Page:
Preparing Youth for the Workforce
Exploring Employer Engagement in the Chicago Region
Samuel P. Whalen, Jan DeCoursey, Ada Skyles2003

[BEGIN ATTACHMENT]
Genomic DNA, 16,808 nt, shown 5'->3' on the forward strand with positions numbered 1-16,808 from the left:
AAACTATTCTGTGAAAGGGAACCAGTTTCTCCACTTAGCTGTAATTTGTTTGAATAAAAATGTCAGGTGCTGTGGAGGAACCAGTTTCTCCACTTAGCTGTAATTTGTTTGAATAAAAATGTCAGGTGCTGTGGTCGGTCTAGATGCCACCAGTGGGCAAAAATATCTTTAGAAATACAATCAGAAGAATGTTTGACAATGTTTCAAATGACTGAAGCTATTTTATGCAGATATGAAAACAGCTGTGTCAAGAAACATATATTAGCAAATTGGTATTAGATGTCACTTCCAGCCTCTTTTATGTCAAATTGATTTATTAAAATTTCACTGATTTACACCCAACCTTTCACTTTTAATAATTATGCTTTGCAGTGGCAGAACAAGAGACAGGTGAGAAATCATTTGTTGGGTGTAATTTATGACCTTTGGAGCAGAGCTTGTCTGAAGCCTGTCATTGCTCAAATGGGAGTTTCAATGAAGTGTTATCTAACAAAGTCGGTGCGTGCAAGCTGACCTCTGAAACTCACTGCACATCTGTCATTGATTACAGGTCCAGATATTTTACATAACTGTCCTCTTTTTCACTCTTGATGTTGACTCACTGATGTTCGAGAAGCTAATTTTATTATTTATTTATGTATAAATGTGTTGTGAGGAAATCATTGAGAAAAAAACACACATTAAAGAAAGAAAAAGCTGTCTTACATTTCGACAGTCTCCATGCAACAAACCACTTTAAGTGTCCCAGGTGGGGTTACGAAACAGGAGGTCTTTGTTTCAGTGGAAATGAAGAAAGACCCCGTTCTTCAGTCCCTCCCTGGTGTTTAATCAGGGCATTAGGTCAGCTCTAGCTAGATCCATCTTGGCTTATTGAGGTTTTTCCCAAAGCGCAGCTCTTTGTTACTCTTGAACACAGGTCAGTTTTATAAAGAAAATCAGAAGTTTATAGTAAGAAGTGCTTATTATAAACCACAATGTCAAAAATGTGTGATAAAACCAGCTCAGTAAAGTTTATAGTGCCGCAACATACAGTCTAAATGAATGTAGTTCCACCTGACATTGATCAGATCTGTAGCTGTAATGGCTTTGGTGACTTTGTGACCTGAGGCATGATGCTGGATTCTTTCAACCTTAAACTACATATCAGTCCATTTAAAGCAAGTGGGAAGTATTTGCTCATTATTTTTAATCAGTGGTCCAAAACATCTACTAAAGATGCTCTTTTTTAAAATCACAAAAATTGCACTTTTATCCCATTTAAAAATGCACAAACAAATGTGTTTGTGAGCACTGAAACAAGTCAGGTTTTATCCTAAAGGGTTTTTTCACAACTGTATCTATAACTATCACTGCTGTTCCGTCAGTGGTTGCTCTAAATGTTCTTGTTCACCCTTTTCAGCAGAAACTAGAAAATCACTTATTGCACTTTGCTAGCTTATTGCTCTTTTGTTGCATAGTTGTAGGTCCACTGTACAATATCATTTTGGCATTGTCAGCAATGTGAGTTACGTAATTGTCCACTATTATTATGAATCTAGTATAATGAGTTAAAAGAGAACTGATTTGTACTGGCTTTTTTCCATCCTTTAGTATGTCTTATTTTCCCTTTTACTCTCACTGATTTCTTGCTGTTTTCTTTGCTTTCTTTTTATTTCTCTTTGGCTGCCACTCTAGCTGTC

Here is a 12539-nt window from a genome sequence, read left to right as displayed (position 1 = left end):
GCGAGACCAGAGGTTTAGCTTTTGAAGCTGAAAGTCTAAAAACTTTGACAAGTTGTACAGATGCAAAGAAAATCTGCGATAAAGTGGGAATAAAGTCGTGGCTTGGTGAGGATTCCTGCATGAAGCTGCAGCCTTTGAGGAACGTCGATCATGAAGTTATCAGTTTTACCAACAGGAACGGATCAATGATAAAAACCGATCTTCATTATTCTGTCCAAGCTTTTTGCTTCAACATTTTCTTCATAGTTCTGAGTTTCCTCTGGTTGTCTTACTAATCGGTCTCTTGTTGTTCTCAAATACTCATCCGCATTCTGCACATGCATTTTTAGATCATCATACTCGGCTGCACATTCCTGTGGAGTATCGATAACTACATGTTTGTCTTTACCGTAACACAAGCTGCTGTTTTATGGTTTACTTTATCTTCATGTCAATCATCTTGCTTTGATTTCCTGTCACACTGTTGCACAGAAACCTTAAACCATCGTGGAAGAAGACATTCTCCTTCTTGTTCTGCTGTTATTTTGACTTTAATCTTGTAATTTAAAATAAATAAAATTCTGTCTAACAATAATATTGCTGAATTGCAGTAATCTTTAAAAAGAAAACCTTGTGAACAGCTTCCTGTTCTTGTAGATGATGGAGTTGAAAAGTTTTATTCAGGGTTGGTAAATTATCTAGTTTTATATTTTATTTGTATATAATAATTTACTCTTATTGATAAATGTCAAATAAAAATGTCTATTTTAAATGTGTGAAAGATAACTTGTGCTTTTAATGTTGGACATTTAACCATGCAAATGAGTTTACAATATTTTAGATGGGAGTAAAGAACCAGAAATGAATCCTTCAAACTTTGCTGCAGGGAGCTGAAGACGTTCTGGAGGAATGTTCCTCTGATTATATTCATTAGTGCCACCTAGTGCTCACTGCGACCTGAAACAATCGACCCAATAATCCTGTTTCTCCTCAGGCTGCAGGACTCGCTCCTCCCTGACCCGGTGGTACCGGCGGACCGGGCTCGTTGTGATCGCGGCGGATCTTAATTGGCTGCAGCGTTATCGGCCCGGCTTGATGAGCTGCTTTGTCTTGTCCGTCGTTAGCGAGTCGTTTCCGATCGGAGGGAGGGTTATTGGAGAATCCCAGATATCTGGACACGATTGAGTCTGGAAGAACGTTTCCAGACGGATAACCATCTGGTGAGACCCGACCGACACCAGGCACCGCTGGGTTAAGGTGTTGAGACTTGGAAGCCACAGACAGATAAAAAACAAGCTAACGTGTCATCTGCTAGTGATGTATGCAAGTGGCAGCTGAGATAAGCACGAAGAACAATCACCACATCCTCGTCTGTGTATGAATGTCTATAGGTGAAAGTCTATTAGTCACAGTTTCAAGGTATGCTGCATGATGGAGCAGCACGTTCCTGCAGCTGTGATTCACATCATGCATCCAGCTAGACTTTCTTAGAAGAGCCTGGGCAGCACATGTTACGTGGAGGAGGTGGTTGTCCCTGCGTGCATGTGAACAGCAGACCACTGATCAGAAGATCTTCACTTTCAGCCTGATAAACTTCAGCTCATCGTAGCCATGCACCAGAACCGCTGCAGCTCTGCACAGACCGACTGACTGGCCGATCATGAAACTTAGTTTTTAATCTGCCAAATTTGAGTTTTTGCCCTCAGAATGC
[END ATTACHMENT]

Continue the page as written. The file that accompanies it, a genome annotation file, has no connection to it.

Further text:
This report examines employer involvement in youth workforce preparation in the Chicago region. The study sought to develop a better understanding of how employers become involved with youth workforce preparation and how they contribute to the workforce preparation of youth, particularly urban youth facing heightened risk for school failure. It examined the challenges and obstacles to employer involvement, as well as practices and strategies that address challenges associated with employer involvement in youth workforce preparation. Twelve workforce preparation programs were studied, through interviews with employers, employees, and youth program managers and three youth focus groups. The study found that despite different starting points, degrees of involvement, and diverse activities, each of the employers involved in the study provide youth with unique perspectives and experiences that enhance youth development. Further, employers and employees who participated in youth workforce preparation activities benefit through increased job satisfaction, attachment to the workplace, and teamwork skills. Employers also found youth often make positive contributions to the employer's bottom line. Significant challenges encountered when bringing youth and employers together to enhance youth workforce preparation include: 1) developing employer confidence in the integration of youth in the workplace; 2) constrictions in the economy; 3) staff turnover; and 4) clashes of organizational cultures between employers and youth programs. However, these challenges are eased when intermediary organizations are involved in the implementation of employer involvement programs or activities, business objectives are incorporated, and top management is supportive. Recommendations to systemically enhance employer involvement in the Chicago region are also described.